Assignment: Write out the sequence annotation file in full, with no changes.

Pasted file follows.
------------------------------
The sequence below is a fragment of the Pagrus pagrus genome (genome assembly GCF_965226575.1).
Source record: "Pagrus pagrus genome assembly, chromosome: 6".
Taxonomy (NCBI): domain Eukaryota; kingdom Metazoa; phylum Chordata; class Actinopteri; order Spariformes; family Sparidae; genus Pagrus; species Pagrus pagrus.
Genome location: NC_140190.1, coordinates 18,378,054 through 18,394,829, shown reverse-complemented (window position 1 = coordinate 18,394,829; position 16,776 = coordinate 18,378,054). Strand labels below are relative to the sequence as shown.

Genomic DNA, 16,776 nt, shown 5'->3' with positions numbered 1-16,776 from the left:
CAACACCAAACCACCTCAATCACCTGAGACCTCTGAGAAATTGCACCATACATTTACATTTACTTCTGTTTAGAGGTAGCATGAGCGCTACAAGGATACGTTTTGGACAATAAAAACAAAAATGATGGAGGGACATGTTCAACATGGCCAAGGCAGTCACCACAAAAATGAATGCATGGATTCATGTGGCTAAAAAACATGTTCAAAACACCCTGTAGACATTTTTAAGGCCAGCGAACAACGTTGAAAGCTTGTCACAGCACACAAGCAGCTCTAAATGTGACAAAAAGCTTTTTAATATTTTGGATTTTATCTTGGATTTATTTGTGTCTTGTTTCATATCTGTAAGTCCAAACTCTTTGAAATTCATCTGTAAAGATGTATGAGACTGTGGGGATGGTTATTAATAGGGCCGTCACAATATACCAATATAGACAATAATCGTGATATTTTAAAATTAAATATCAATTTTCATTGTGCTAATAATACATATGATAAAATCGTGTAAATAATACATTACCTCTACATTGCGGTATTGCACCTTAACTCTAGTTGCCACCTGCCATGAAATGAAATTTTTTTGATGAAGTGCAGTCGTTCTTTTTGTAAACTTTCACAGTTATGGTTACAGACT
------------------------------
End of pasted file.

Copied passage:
The sequence below is a fragment of the Pagrus pagrus genome (genome assembly GCF_965226575.1).
Source record: "Pagrus pagrus genome assembly, chromosome: 6".
Taxonomy (NCBI): domain Eukaryota; kingdom Metazoa; phylum Chordata; class Actinopteri; order Spariformes; family Sparidae; genus Pagrus; species Pagrus pagrus.
Genome location: NC_140190.1, coordinates 18,378,054 through 18,394,829, shown reverse-complemented (window position 1 = coordinate 18,394,829; position 16,776 = coordinate 18,378,054). Strand labels below are relative to the sequence as shown.

Genomic DNA, 16,776 nt, shown 5'->3' with positions numbered 1-16,776 from the left:
CAACACCAAACCACCTCAATCACCTGAGACCTCTGAGAAATTGCACCATACATTTACATTTACTTCTGTTTAGAGGTAGCATGAGCGCTACAAGGATACGTTTTGGACAATAAAAACAAAAATGATGGAGGGACATGTTCAACATGGCCAAGGCAGTCACCACAAAAATGAATGCATGGATTCATGTGGCTAAAAAACATGTTCAAAACACCCTGTAGACATTTTTAAGGCCAGCGAACAACGTTGAAAGCTTGTCACAGCACACAAGCAGCTCTAAATGTGACAAAAAGCTTTTTAATATTTTGGATTTTATCTTGGATTTATTTGTGTCTTGTTTCATATCTGTAAGTCCAAACTCTTTGAAATTCATCTGTAAAGATGTATGAGACTGTGGGGATGGTTATTAATAGGGCCGTCACAATATACCAATATAGACAATAATCGTGATATTTTAAAATTAAATATCAATTTTCATTGTGCTAATAATACATATGATAAAATCGTGTAAATAATACATTACCTCTACATTGCGGTATTGCACCTTAACTCTAGTTGCCACCTGCCATGAAATGAAATTTTTTTGATGAAGTGCAGTCGTTCTTTTTGTAAACTTTCACAGTTATGGTTACAGACT